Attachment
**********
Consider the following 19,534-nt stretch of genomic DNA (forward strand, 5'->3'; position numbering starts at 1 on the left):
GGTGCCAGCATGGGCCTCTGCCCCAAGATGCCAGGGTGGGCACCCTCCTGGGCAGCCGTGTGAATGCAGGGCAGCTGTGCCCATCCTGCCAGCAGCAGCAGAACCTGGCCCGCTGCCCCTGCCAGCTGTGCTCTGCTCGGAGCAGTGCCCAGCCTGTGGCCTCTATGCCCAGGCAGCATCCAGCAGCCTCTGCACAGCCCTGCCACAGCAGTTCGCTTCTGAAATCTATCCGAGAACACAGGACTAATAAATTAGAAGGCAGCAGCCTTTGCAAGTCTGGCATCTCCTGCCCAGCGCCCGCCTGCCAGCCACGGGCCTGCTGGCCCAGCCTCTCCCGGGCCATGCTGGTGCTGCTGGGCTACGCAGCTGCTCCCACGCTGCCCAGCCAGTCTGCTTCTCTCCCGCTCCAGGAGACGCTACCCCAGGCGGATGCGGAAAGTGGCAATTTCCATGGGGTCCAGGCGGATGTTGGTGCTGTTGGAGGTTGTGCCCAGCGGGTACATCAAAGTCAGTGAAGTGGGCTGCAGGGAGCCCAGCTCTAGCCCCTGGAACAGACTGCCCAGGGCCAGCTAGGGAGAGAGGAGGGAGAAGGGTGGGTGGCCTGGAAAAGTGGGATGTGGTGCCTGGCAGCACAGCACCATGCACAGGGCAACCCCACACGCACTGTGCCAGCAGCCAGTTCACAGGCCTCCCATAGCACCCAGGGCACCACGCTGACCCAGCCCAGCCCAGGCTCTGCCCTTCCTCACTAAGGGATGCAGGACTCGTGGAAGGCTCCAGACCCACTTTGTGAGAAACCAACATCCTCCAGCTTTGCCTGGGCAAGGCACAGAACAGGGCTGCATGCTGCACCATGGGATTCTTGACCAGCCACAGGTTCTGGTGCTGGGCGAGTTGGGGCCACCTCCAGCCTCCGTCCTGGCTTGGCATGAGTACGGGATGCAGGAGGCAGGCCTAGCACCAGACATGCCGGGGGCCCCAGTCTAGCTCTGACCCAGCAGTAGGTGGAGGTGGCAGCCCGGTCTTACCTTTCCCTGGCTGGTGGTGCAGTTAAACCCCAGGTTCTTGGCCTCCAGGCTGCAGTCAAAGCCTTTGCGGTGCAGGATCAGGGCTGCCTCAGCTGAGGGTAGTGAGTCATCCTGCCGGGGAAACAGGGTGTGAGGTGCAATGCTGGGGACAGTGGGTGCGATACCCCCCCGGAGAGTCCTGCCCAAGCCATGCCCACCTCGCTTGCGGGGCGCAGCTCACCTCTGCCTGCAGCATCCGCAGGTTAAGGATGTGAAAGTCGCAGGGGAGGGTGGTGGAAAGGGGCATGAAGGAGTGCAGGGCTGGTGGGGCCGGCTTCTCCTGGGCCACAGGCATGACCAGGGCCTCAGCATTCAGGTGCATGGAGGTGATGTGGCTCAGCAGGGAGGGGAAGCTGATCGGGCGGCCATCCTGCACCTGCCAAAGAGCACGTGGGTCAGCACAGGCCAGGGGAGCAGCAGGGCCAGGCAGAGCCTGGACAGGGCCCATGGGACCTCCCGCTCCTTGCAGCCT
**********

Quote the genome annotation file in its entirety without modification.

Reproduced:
Consider the following 19,534-nt stretch of genomic DNA (forward strand, 5'->3'; position numbering starts at 1 on the left):
GGTGCCAGCATGGGCCTCTGCCCCAAGATGCCAGGGTGGGCACCCTCCTGGGCAGCCGTGTGAATGCAGGGCAGCTGTGCCCATCCTGCCAGCAGCAGCAGAACCTGGCCCGCTGCCCCTGCCAGCTGTGCTCTGCTCGGAGCAGTGCCCAGCCTGTGGCCTCTATGCCCAGGCAGCATCCAGCAGCCTCTGCACAGCCCTGCCACAGCAGTTCGCTTCTGAAATCTATCCGAGAACACAGGACTAATAAATTAGAAGGCAGCAGCCTTTGCAAGTCTGGCATCTCCTGCCCAGCGCCCGCCTGCCAGCCACGGGCCTGCTGGCCCAGCCTCTCCCGGGCCATGCTGGTGCTGCTGGGCTACGCAGCTGCTCCCACGCTGCCCAGCCAGTCTGCTTCTCTCCCGCTCCAGGAGACGCTACCCCAGGCGGATGCGGAAAGTGGCAATTTCCATGGGGTCCAGGCGGATGTTGGTGCTGTTGGAGGTTGTGCCCAGCGGGTACATCAAAGTCAGTGAAGTGGGCTGCAGGGAGCCCAGCTCTAGCCCCTGGAACAGACTGCCCAGGGCCAGCTAGGGAGAGAGGAGGGAGAAGGGTGGGTGGCCTGGAAAAGTGGGATGTGGTGCCTGGCAGCACAGCACCATGCACAGGGCAACCCCACACGCACTGTGCCAGCAGCCAGTTCACAGGCCTCCCATAGCACCCAGGGCACCACGCTGACCCAGCCCAGCCCAGGCTCTGCCCTTCCTCACTAAGGGATGCAGGACTCGTGGAAGGCTCCAGACCCACTTTGTGAGAAACCAACATCCTCCAGCTTTGCCTGGGCAAGGCACAGAACAGGGCTGCATGCTGCACCATGGGATTCTTGACCAGCCACAGGTTCTGGTGCTGGGCGAGTTGGGGCCACCTCCAGCCTCCGTCCTGGCTTGGCATGAGTACGGGATGCAGGAGGCAGGCCTAGCACCAGACATGCCGGGGGCCCCAGTCTAGCTCTGACCCAGCAGTAGGTGGAGGTGGCAGCCCGGTCTTACCTTTCCCTGGCTGGTGGTGCAGTTAAACCCCAGGTTCTTGGCCTCCAGGCTGCAGTCAAAGCCTTTGCGGTGCAGGATCAGGGCTGCCTCAGCTGAGGGTAGTGAGTCATCCTGCCGGGGAAACAGGGTGTGAGGTGCAATGCTGGGGACAGTGGGTGCGATACCCCCCCGGAGAGTCCTGCCCAAGCCATGCCCACCTCGCTTGCGGGGCGCAGCTCACCTCTGCCTGCAGCATCCGCAGGTTAAGGATGTGAAAGTCGCAGGGGAGGGTGGTGGAAAGGGGCATGAAGGAGTGCAGGGCTGGTGGGGCCGGCTTCTCCTGGGCCACAGGCATGACCAGGGCCTCAGCATTCAGGTGCATGGAGGTGATGTGGCTCAGCAGGGAGGGGAAGCTGATCGGGCGGCCATCCTGCACCTGCCAAAGAGCACGTGGGTCAGCACAGGCCAGGGGAGCAGCAGGGCCAGGCAGAGCCTGGACAGGGCCCATGGGACCTCCCGCTCCTTGCAGCCT